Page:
“Who will choose to receive a fourth dose? Someone who focuses on their health, who is more likely to exercise, less likely to smoke, is more likely to wear a mask, “said Dr. Aft.
These other factors may make the booster shot look more effective than the original. In fact, other data from Israel suggests that a second booster has modest benefits only in healthy young people.
Four months after the third dose was given, the fourth dose was restored to the level of antibodies at the same peak after the first booster, but no more. And this rise is likely to be rapid, as it was after the third dose.
“It’s short-lived, so I think time is important here,” said Marvin Pepper, an immunologist at the University of Washington. “If this is not going to produce a long-term, good quality immune response, then you have a little question about value.
Dozens of studies have now shown that most people are already protected from serious illness. Even when compared with oxycron, a type that can break down immune defenses and infect people, two or three doses of Pfizer-BioNTech or Moderna vaccines have been shown to be powerful enough to prevent serious illness in almost anyone, According to a recent CDC study.
Most vaccinated people who became seriously ill or died were older or had health conditions that compromised their immune response, the study found.
Probably only for people who are immune functioning or older than 65, according to the limited evidence available.
“If you are five or six months older than your last booster, and you are at high risk,” the obvious choice is to get a shot, said Dr. Watchter.
“As a healthy 64-year-old man whose third shot was seven months ago, I’ll get it this week if I can,” he added.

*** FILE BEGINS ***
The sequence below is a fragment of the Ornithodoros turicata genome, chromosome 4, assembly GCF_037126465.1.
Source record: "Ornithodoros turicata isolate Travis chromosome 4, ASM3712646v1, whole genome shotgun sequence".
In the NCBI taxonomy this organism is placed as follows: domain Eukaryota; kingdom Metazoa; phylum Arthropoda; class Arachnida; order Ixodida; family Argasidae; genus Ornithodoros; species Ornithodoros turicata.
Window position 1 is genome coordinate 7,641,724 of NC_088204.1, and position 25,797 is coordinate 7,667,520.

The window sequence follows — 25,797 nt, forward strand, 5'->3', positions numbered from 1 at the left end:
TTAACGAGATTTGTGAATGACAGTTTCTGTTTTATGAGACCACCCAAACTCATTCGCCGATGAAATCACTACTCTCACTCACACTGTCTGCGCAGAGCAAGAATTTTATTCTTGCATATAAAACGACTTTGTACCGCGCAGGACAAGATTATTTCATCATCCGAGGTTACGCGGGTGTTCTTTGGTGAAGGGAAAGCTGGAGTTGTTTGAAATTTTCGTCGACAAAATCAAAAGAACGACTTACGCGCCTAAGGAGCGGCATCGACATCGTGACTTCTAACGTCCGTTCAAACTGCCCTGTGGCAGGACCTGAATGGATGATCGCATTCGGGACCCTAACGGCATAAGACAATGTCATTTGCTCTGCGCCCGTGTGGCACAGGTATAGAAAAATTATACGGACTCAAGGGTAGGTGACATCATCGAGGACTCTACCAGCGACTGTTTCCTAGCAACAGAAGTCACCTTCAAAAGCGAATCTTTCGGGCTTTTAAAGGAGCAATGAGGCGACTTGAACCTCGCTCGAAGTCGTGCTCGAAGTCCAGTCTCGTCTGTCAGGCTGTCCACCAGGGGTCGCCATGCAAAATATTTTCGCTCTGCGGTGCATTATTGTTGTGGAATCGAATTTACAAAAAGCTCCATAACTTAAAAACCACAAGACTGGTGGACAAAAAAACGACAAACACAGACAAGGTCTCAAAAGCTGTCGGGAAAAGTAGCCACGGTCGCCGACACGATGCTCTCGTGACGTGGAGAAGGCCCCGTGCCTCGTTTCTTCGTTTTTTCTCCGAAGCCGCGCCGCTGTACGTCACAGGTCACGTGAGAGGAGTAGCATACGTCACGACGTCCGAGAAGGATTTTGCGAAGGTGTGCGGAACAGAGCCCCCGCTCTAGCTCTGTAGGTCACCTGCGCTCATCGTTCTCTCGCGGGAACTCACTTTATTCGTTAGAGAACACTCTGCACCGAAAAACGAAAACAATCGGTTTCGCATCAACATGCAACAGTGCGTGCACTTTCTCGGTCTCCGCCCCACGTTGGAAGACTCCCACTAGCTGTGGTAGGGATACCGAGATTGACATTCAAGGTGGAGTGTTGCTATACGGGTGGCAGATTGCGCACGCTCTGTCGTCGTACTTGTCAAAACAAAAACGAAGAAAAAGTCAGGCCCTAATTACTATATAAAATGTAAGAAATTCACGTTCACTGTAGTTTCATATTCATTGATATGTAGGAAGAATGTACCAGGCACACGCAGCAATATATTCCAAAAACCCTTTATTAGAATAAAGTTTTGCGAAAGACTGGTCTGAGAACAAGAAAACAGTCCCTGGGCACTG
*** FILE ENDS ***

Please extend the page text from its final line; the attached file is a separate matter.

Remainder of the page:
Other experts were more cautious about Americans rushing to get another booster.
“I am a firm believer in the vaccine. I think there are options for physicians and immune functioning and high-risk patients, “said John Weary, director of the Institute for Immunology at the University of Pennsylvania.
But he emphasized an empty recommendation: “It is difficult for me to advocate for such an intervention in the complete absence of data.
Still, Dr. Watchter said he’d recommend a booster for anyone who qualifies. The virus may have been only accumulating in small quantities at this time, but it has not gone away. Americans who do not get boosters may be giving themselves or others at risk of infection, he warned.
Recent studies have suggested that falsehoods can damage the heart or the brain. Although vaccination significantly reduces the risk of long-term effects, studies “are all about saying that you do not want this infection if you can prevent it, even if you are 100 percent sure you” die. Are not, “said Dr. Watchter.
If the goal is to maintain protection against infection, Americans may need a booster every few months. Many experts think this is an unrealistic and unrealistic approach.
“It’s not a public health strategy, it’s not a viable strategy,” said Dr. Offut. “It also does not assume that any results are warranted.”
No one knows – yet. But it is not unreasonable to think that this will help, at least in the short term.